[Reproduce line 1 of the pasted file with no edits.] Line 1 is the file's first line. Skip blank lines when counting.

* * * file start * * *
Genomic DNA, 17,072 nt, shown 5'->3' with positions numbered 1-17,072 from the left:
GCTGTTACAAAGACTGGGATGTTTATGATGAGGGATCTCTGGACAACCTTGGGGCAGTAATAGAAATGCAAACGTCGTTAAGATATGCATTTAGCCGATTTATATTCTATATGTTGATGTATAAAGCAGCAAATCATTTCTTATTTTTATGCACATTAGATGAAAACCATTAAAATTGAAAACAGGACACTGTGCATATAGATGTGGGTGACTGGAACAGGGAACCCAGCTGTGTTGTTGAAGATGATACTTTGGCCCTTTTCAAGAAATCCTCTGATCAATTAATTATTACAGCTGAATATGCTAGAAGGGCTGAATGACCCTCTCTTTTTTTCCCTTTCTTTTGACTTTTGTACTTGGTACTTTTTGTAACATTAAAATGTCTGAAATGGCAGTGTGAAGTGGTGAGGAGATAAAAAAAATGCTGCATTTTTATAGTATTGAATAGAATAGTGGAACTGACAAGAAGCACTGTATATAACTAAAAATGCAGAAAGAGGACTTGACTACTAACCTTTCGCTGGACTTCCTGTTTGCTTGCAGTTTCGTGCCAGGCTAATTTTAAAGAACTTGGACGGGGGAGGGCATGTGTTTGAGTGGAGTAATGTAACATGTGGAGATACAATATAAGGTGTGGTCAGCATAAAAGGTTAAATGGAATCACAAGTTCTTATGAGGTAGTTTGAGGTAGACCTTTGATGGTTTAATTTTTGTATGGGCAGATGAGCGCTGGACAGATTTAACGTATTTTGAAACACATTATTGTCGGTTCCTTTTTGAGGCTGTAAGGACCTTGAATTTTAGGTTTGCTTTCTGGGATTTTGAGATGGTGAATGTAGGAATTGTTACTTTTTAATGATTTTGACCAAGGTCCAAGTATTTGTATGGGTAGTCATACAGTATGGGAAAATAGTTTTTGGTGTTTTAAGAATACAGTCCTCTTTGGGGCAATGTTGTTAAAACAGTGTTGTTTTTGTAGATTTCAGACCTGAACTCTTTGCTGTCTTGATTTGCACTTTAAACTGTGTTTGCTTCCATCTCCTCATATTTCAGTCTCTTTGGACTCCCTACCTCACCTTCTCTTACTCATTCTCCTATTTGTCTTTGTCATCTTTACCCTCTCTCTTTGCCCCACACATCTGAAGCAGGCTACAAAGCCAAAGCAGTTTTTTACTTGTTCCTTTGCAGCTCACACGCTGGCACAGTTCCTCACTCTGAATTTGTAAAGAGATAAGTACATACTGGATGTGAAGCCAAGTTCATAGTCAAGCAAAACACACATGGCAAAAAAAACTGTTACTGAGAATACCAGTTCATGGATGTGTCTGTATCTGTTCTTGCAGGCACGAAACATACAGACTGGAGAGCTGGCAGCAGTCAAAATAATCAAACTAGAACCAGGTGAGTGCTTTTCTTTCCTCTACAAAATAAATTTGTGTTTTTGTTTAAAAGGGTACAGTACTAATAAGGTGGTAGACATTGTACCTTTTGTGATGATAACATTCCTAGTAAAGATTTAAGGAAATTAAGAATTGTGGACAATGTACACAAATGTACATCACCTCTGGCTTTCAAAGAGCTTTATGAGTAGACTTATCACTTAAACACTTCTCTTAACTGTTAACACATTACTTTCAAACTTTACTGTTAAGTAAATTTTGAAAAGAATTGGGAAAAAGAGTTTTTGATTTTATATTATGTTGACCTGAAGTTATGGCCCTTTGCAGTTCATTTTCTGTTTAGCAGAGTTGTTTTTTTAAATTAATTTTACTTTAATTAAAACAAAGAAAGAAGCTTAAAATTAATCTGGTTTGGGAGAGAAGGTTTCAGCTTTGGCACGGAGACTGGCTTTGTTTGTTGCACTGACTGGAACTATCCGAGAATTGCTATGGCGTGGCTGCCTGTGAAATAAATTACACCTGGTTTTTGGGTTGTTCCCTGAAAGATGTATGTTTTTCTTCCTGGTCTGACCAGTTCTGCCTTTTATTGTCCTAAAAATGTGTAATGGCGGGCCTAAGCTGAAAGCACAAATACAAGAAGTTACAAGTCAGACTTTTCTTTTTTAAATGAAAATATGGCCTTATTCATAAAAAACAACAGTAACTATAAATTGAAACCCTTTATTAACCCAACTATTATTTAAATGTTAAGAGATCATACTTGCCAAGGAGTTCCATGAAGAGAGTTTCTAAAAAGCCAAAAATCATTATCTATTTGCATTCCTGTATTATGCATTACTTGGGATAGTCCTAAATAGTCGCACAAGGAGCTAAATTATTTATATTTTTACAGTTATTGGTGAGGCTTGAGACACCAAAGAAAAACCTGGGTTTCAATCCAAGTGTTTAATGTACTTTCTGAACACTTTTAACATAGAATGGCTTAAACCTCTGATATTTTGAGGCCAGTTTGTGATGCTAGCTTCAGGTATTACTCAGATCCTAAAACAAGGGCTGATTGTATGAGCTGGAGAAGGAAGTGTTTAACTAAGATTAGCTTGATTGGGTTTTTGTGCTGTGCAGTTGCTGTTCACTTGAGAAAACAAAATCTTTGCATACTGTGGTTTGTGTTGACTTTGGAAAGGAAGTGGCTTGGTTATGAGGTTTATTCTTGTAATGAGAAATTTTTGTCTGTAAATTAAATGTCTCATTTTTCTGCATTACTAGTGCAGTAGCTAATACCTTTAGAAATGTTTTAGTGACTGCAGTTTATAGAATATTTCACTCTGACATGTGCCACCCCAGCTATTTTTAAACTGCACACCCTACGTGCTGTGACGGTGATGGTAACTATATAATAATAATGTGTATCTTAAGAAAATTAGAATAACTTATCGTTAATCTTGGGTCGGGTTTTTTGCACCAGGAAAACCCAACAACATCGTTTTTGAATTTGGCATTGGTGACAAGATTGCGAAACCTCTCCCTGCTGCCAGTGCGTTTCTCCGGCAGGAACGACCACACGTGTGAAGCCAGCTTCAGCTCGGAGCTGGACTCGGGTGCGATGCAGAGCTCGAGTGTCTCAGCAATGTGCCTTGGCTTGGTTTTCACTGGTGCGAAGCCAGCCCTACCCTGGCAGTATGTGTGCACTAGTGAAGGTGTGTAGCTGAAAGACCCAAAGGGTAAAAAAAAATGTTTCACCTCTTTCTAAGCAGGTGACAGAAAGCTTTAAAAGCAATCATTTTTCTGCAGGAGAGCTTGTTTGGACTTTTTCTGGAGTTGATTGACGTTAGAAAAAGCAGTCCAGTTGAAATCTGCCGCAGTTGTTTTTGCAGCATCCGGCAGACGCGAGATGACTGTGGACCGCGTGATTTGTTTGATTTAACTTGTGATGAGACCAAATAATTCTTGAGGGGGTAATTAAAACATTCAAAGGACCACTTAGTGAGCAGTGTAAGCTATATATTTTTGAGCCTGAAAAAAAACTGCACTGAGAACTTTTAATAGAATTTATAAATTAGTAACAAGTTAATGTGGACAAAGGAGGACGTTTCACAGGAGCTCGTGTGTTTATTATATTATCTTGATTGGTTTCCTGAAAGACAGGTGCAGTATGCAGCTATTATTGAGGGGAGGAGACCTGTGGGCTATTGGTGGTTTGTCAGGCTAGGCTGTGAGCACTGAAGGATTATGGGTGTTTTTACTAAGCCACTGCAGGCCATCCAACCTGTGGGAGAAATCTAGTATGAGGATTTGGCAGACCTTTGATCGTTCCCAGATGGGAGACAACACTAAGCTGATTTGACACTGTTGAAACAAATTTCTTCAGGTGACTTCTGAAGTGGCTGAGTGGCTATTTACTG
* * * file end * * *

Genomic DNA, 17,072 nt, shown 5'->3' with positions numbered 1-17,072 from the left: